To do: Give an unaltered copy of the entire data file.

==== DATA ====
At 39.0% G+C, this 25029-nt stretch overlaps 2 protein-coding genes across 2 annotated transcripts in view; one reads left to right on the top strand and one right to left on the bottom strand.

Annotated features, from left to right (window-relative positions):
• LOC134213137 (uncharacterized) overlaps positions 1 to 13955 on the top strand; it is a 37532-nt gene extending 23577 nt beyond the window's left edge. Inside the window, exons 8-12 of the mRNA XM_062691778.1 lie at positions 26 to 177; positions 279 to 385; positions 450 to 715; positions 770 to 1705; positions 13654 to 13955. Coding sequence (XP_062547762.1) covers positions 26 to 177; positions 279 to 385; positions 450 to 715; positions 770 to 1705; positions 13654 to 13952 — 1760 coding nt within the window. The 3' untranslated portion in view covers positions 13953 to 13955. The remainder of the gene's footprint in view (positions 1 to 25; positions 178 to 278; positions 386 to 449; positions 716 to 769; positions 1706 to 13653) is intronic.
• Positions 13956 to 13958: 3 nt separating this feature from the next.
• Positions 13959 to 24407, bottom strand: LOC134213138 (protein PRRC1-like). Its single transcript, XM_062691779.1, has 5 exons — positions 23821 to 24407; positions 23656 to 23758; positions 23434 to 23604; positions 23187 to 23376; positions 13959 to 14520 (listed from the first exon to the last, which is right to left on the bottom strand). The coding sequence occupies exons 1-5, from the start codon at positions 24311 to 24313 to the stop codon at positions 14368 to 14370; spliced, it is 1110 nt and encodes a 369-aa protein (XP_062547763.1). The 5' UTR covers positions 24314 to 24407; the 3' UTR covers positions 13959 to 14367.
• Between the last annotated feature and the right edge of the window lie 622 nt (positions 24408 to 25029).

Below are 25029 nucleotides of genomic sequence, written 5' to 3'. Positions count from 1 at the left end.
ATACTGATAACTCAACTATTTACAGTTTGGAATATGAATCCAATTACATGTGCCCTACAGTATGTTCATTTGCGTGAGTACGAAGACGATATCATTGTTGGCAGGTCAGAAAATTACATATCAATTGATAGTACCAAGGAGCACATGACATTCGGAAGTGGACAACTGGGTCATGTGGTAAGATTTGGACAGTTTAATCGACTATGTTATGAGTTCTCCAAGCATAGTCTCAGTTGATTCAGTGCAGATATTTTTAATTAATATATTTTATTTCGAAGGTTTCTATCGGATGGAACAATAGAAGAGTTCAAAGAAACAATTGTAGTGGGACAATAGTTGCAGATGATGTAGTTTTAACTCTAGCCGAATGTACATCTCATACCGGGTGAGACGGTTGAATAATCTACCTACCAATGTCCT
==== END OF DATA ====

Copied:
At 39.0% G+C, this 25029-nt stretch overlaps 2 protein-coding genes across 2 annotated transcripts in view; one reads left to right on the top strand and one right to left on the bottom strand.

Annotated features, from left to right (window-relative positions):
• LOC134213137 (uncharacterized) overlaps positions 1 to 13955 on the top strand; it is a 37532-nt gene extending 23577 nt beyond the window's left edge. Inside the window, exons 8-12 of the mRNA XM_062691778.1 lie at positions 26 to 177; positions 279 to 385; positions 450 to 715; positions 770 to 1705; positions 13654 to 13955. Coding sequence (XP_062547762.1) covers positions 26 to 177; positions 279 to 385; positions 450 to 715; positions 770 to 1705; positions 13654 to 13952 — 1760 coding nt within the window. The 3' untranslated portion in view covers positions 13953 to 13955. The remainder of the gene's footprint in view (positions 1 to 25; positions 178 to 278; positions 386 to 449; positions 716 to 769; positions 1706 to 13653) is intronic.
• Positions 13956 to 13958: 3 nt separating this feature from the next.
• Positions 13959 to 24407, bottom strand: LOC134213138 (protein PRRC1-like). Its single transcript, XM_062691779.1, has 5 exons — positions 23821 to 24407; positions 23656 to 23758; positions 23434 to 23604; positions 23187 to 23376; positions 13959 to 14520 (listed from the first exon to the last, which is right to left on the bottom strand). The coding sequence occupies exons 1-5, from the start codon at positions 24311 to 24313 to the stop codon at positions 14368 to 14370; spliced, it is 1110 nt and encodes a 369-aa protein (XP_062547763.1). The 5' UTR covers positions 24314 to 24407; the 3' UTR covers positions 13959 to 14367.
• Between the last annotated feature and the right edge of the window lie 622 nt (positions 24408 to 25029).

Below are 25029 nucleotides of genomic sequence, written 5' to 3'. Positions count from 1 at the left end.
ATACTGATAACTCAACTATTTACAGTTTGGAATATGAATCCAATTACATGTGCCCTACAGTATGTTCATTTGCGTGAGTACGAAGACGATATCATTGTTGGCAGGTCAGAAAATTACATATCAATTGATAGTACCAAGGAGCACATGACATTCGGAAGTGGACAACTGGGTCATGTGGTAAGATTTGGACAGTTTAATCGACTATGTTATGAGTTCTCCAAGCATAGTCTCAGTTGATTCAGTGCAGATATTTTTAATTAATATATTTTATTTCGAAGGTTTCTATCGGATGGAACAATAGAAGAGTTCAAAGAAACAATTGTAGTGGGACAATAGTTGCAGATGATGTAGTTTTAACTCTAGCCGAATGTACATCTCATACCGGGTGAGACGGTTGAATAATCTACCTACCAATGTCCT